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History of tourism.

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History of tourism The invention of money by the Sumerians (Babylonians) and the development of trade beginning about 4000BC marked the beginnings of the modern era of travel. Not only were the Sumerians the first to grasp the idea of money and use it in business transactions, but they were also the first to invent cuneiform writing and the wheel, also they should be credited as the founders of the travel business. Five thousand years ago, cruises were organised and conducted from Egypt. Probably the first journey ever made for purposes of peace and tourism, was made by Queen Hatshepsut to the lands of Punt in 1480BC. Beginning in 2700BC the pharaohs began to take advantage of the abundance of good building stone in the Nile valley to build their elaborate burial tombs. The earliest forms of leisure tourism can be traced as far back as the Babylonian and Egyptian empires. A museum of "historic antiquities" was open to the public in the sixth century BC in Babylon, while the Egyptians held many religious festivals attracting not only the devout, but many who came to see the famous buildings and works of art in the cities. ...read more.


Advertisements, in the form of signs directing visitors to wayside inns, are also known from this period. However, under Romans rule is where international travel became first important. With no foreign borders between England and Syria, and with the seas safe from piracy due to the Roman patrols, conditions favouring travel had arrived. Roman coinage was acceptable everywhere, and Latin was the common language. Romans travelled to Sicily, Greece, Rhodes, and Troy, Egypt and from the third century AD, to the Holy Land. Domestic tourism also flourished within the Roman Empire. Second homes were built by the wealthy within easy travelling distance of Rome, occupied particularly during the springtime social season. The most fashionable resorts were to found around the Bay of Naples, and there is evidence of early market segmentation between these destinations. Naples itself attracted the retired and the intellectuals. Following the collapse of the middle ages, travellers where less interested in the previous type of travel, it was less attractive, more dangerous, and difficult. ...read more.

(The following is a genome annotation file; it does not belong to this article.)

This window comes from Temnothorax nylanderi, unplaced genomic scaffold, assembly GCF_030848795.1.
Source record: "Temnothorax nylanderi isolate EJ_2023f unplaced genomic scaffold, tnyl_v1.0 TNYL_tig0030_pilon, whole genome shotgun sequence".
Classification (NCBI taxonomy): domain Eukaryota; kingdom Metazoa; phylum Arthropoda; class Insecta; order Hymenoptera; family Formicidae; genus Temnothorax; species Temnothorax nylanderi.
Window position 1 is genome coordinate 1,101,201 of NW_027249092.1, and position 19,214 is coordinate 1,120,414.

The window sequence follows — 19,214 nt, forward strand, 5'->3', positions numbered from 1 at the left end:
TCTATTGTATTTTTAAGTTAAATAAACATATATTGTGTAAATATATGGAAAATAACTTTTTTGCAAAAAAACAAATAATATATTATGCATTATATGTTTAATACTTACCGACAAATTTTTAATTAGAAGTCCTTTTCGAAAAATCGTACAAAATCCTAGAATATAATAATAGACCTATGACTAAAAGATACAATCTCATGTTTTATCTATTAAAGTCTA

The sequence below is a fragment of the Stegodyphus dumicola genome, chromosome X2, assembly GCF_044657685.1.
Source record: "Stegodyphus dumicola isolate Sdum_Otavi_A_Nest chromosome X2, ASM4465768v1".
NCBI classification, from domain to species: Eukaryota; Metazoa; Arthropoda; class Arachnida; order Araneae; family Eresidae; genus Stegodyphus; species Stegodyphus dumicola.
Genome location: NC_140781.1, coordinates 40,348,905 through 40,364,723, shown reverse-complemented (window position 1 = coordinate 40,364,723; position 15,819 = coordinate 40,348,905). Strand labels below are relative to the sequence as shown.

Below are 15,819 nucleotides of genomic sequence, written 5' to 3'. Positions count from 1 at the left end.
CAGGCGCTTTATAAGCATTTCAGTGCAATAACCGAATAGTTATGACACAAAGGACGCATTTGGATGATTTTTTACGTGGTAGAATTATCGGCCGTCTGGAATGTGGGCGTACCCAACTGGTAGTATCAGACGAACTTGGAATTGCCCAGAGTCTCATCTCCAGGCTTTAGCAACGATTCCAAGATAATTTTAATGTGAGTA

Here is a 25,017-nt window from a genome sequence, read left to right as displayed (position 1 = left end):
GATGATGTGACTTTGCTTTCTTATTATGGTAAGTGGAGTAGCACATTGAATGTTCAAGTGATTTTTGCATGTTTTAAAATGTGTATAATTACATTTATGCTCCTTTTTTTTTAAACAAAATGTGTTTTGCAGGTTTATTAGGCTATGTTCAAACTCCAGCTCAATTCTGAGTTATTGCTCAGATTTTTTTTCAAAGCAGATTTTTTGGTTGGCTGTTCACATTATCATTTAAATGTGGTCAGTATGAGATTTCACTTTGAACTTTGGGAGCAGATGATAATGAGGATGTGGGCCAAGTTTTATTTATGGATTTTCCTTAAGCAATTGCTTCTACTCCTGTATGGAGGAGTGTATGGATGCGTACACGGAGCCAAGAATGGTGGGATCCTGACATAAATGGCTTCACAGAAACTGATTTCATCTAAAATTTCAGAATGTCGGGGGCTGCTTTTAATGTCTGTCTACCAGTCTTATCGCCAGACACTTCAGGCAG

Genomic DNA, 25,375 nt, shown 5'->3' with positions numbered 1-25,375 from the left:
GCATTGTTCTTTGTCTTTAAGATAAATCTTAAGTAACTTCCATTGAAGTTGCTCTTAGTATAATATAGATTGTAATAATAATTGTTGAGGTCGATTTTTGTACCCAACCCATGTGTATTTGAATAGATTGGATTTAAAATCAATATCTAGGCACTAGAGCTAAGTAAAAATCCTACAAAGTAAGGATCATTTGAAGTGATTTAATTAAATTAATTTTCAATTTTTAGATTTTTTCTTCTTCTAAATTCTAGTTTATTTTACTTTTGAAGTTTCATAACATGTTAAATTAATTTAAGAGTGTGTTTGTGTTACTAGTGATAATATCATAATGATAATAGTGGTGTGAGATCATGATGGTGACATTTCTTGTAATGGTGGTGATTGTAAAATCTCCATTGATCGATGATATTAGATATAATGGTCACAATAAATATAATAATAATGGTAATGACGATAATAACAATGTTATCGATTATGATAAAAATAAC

The appeal soon became social, and pleasure seeking young men of leisure travelled, predominantly to France and Italy, to enjoy the rival cultures and social life of cities such as Paris, Venice, or Florence. By the end of the eighteenth century, the custom had become institutionalised for the gentry. Passports have their origins in the medieval testimonial. A letter from an ecclesiastical superior given to a pilgrim to avoid the latter's possible arrest on charges of vagrancy. Later, papers of authority to travel were more widely issued by the state, particularly during periods of warfare with neighbouring European countries. Spas were already well established during the time of the Roman Empire, but their popularity, based on the supposed medical benefits of the waters, lapsed in the subsequent centuries. The sick continued to visit Bath throughout the Middle Ages, Renewed interest in the therapeutic qualities of mineral waters has been ascribed to the influence of the Renaissance in Britain, and elsewhere in Europe. Taking the cure rapidly developed social status, ...read more.

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